While this sounds like a good idea, I don’t think public toilets would go over well in the District. Seattle installed five automated loos at a cost of $5 million and ultimately closed and sold them for a loss because they became so filthy from drug users and prostitutes. So here’s Exhibit A of why I don’t think it’d work in DC:

    “I’m not going to lie: I used to smoke crack in there,” said one homeless woman, Veronyka Cordner, nodding toward the toilet behind Pike Place Market. “But I won’t even go inside that thing now. It’s disgusting.”


  1. Geori said at 10:09 am on Wednesday October 13, 2010:

    I agree with Steve.  No matter how nice they start out, they are going to quickly become filthy.  We are better off sticking with museums and the port-o-johns on the mall.

  1. Andi said at 10:56 am on Wednesday October 13, 2010:

    I have not been to Paris in about 15 years, but I do recall using them there and if I remember correctly, it was a small box room with just a hole in the ground. Not really a bathroom by our standards. When you left the room, the door self locked and the entire thing was power washed from the inside before the next person. I don’t remember whether there was toilet paper or a sink. If it was a more standard bathroom, it would be much harder to keep clean. I think its a bad idea.

  1. anon said at 11:44 am on Wednesday October 13, 2010:

    SF has successfully implemented the ‘self cleaning’ facilities.  They are also used by intravenous drug users, but the time limit keeps things strictly to business and is safer and cleaner than people using out in the open.  Same could be said for its intended purpose.  I’m in favor, as long as it’s at a cost and it’s self-cleaning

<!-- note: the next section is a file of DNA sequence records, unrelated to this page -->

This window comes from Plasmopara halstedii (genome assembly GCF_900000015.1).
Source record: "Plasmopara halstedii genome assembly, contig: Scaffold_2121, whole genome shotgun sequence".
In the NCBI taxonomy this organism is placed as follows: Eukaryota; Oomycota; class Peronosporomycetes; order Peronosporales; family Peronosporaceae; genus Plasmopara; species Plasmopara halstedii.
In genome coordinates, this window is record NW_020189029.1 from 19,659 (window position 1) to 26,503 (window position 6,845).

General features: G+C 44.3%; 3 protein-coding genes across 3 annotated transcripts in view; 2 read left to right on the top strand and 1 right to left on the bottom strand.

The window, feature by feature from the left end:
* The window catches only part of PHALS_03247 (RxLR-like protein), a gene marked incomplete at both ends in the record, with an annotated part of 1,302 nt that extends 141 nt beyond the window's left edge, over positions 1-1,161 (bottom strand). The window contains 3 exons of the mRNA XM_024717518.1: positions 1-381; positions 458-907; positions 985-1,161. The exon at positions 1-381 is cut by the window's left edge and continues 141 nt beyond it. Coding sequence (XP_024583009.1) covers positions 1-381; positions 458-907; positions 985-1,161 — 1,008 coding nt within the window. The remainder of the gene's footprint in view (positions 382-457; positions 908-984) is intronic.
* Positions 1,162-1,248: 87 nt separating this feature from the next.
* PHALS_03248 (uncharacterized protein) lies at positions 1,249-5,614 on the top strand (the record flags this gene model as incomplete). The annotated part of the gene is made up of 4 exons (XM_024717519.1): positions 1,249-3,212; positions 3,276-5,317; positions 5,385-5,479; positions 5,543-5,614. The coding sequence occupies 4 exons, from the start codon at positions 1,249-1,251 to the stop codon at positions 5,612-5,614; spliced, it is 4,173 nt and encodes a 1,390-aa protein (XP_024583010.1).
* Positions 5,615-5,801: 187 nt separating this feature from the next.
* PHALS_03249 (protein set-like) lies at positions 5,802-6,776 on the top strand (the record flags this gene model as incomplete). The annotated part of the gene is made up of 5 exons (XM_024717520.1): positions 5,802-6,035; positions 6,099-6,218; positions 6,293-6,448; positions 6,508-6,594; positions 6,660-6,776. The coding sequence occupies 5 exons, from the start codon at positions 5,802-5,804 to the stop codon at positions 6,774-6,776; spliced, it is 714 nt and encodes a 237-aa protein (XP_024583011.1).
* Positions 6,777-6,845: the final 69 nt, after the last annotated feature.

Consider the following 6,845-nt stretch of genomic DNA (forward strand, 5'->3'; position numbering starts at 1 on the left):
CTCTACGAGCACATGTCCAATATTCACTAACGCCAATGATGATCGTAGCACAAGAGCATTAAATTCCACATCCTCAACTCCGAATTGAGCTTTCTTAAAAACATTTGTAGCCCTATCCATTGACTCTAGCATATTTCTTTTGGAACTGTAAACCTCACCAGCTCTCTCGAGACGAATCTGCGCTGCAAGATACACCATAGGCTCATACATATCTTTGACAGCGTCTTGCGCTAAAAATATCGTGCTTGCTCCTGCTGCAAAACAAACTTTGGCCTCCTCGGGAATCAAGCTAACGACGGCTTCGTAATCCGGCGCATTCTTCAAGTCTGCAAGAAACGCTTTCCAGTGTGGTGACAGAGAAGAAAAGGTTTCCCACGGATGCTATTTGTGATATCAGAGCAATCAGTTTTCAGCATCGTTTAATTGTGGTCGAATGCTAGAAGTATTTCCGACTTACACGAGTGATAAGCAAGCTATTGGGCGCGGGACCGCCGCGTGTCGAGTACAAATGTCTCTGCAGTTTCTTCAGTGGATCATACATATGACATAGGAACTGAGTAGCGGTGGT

1. Justin Beck said at 11:51 am on Wednesday October 13, 2010:

    I would mark the advance of civilization by its ability to provide public restrooms.  I have used the ones in San Francisco near the wharf and they were fine (more than fine when you have to go).  I don’t mind paying as long as it isn’t required to have physical coins.  SmartTrip card or dollar changer would be accptable.

  1. Julia said at 7:24 am on Sunday April 14, 2013:

    I found this article because I planned to go for a long walk to a particular destination—a former family home—where I would not be going inside.  As a visitor in town, where there are easily accessible ‘public’ bathrooms is an unknown, and I know when I need one, I’m hardly thinking clearly.  I looked online to see what I could find out.  It’s the first thing I think of when I think of an outing, along with having drinking water.  It’s a lonely feeling to be in an unfamilar place and be desperate for a restroom.  In addition, as an American, I would say that this is our nation’s capitol, and it should welcome its citizens from far and near, as well as its foreign visitors.  Truly public restrooms go a long way to giving that welcoming feeling!  I would rather pay a quarter for a public restroom than use a bathroom meant for customers.